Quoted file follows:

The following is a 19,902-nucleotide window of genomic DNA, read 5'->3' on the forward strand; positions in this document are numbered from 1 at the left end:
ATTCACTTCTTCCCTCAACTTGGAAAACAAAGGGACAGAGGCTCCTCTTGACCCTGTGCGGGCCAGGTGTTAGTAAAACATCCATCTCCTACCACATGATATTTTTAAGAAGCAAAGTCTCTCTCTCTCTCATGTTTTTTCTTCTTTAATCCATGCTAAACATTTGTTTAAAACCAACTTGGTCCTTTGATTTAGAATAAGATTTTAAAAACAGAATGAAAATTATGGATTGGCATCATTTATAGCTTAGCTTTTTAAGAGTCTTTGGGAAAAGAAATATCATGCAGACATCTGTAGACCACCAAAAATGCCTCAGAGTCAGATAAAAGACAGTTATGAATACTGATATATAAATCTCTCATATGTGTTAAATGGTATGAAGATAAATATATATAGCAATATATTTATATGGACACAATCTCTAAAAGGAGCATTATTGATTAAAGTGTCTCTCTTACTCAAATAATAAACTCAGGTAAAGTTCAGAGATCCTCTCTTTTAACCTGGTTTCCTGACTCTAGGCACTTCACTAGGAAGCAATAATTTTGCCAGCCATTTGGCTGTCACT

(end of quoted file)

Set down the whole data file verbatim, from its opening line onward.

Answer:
The following is a 19,902-nucleotide window of genomic DNA, read 5'->3' on the forward strand; positions in this document are numbered from 1 at the left end:
ATTCACTTCTTCCCTCAACTTGGAAAACAAAGGGACAGAGGCTCCTCTTGACCCTGTGCGGGCCAGGTGTTAGTAAAACATCCATCTCCTACCACATGATATTTTTAAGAAGCAAAGTCTCTCTCTCTCTCATGTTTTTTCTTCTTTAATCCATGCTAAACATTTGTTTAAAACCAACTTGGTCCTTTGATTTAGAATAAGATTTTAAAAACAGAATGAAAATTATGGATTGGCATCATTTATAGCTTAGCTTTTTAAGAGTCTTTGGGAAAAGAAATATCATGCAGACATCTGTAGACCACCAAAAATGCCTCAGAGTCAGATAAAAGACAGTTATGAATACTGATATATAAATCTCTCATATGTGTTAAATGGTATGAAGATAAATATATATAGCAATATATTTATATGGACACAATCTCTAAAAGGAGCATTATTGATTAAAGTGTCTCTCTTACTCAAATAATAAACTCAGGTAAAGTTCAGAGATCCTCTCTTTTAACCTGGTTTCCTGACTCTAGGCACTTCACTAGGAAGCAATAATTTTGCCAGCCATTTGGCTGTCACT